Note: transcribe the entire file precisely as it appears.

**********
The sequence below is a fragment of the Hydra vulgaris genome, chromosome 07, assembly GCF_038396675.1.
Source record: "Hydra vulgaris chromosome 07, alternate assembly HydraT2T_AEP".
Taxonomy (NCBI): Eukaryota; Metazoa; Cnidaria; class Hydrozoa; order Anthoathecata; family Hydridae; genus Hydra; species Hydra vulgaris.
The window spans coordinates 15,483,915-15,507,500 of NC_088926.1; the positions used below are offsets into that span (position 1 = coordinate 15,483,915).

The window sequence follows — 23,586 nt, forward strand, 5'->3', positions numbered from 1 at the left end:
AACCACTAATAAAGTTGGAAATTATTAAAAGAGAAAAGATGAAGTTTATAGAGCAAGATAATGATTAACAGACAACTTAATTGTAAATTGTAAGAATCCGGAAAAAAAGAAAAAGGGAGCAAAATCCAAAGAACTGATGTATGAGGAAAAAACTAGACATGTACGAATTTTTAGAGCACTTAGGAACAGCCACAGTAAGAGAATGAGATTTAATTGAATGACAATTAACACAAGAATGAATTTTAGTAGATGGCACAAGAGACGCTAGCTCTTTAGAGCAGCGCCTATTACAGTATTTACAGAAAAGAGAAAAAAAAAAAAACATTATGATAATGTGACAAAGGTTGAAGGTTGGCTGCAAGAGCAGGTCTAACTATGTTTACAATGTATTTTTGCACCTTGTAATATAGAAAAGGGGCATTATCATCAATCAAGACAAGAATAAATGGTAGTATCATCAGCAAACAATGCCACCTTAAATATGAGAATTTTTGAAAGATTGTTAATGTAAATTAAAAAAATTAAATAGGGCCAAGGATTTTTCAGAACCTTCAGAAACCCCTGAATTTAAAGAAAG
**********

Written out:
The sequence below is a fragment of the Hydra vulgaris genome, chromosome 07, assembly GCF_038396675.1.
Source record: "Hydra vulgaris chromosome 07, alternate assembly HydraT2T_AEP".
Taxonomy (NCBI): Eukaryota; Metazoa; Cnidaria; class Hydrozoa; order Anthoathecata; family Hydridae; genus Hydra; species Hydra vulgaris.
The window spans coordinates 15,483,915-15,507,500 of NC_088926.1; the positions used below are offsets into that span (position 1 = coordinate 15,483,915).

The window sequence follows — 23,586 nt, forward strand, 5'->3', positions numbered from 1 at the left end:
AACCACTAATAAAGTTGGAAATTATTAAAAGAGAAAAGATGAAGTTTATAGAGCAAGATAATGATTAACAGACAACTTAATTGTAAATTGTAAGAATCCGGAAAAAAAGAAAAAGGGAGCAAAATCCAAAGAACTGATGTATGAGGAAAAAACTAGACATGTACGAATTTTTAGAGCACTTAGGAACAGCCACAGTAAGAGAATGAGATTTAATTGAATGACAATTAACACAAGAATGAATTTTAGTAGATGGCACAAGAGACGCTAGCTCTTTAGAGCAGCGCCTATTACAGTATTTACAGAAAAGAGAAAAAAAAAAAAACATTATGATAATGTGACAAAGGTTGAAGGTTGGCTGCAAGAGCAGGTCTAACTATGTTTACAATGTATTTTTGCACCTTGTAATATAGAAAAGGGGCATTATCATCAATCAAGACAAGAATAAATGGTAGTATCATCAGCAAACAATGCCACCTTAAATATGAGAATTTTTGAAAGATTGTTAATGTAAATTAAAAAAATTAAATAGGGCCAAGGATTTTTCAGAACCTTCAGAAACCCCTGAATTTAAAGAAAG